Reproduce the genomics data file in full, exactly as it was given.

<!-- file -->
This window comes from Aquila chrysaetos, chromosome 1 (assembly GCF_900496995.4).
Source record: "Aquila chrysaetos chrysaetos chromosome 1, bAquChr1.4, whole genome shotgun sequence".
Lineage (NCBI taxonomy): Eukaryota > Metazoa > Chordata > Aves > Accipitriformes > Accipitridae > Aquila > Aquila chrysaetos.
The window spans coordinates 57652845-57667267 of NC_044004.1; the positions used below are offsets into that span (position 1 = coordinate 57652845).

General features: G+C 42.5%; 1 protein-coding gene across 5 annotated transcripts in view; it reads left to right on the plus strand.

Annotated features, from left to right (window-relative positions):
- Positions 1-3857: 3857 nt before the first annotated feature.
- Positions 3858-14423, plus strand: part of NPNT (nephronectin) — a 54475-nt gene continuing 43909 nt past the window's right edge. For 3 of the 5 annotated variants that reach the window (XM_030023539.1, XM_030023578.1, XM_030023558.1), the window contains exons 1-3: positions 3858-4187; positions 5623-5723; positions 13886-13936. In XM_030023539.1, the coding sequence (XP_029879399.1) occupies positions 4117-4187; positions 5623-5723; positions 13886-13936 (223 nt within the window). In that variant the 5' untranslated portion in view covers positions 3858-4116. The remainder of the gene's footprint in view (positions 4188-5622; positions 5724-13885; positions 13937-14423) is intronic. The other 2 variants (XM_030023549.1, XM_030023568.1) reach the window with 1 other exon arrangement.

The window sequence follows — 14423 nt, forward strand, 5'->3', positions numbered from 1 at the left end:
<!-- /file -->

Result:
This window comes from Aquila chrysaetos, chromosome 1 (assembly GCF_900496995.4).
Source record: "Aquila chrysaetos chrysaetos chromosome 1, bAquChr1.4, whole genome shotgun sequence".
Lineage (NCBI taxonomy): Eukaryota > Metazoa > Chordata > Aves > Accipitriformes > Accipitridae > Aquila > Aquila chrysaetos.
The window spans coordinates 57652845-57667267 of NC_044004.1; the positions used below are offsets into that span (position 1 = coordinate 57652845).

General features: G+C 42.5%; 1 protein-coding gene across 5 annotated transcripts in view; it reads left to right on the plus strand.

Annotated features, from left to right (window-relative positions):
- Positions 1-3857: 3857 nt before the first annotated feature.
- Positions 3858-14423, plus strand: part of NPNT (nephronectin) — a 54475-nt gene continuing 43909 nt past the window's right edge. For 3 of the 5 annotated variants that reach the window (XM_030023539.1, XM_030023578.1, XM_030023558.1), the window contains exons 1-3: positions 3858-4187; positions 5623-5723; positions 13886-13936. In XM_030023539.1, the coding sequence (XP_029879399.1) occupies positions 4117-4187; positions 5623-5723; positions 13886-13936 (223 nt within the window). In that variant the 5' untranslated portion in view covers positions 3858-4116. The remainder of the gene's footprint in view (positions 4188-5622; positions 5724-13885; positions 13937-14423) is intronic. The other 2 variants (XM_030023549.1, XM_030023568.1) reach the window with 1 other exon arrangement.

The window sequence follows — 14423 nt, forward strand, 5'->3', positions numbered from 1 at the left end: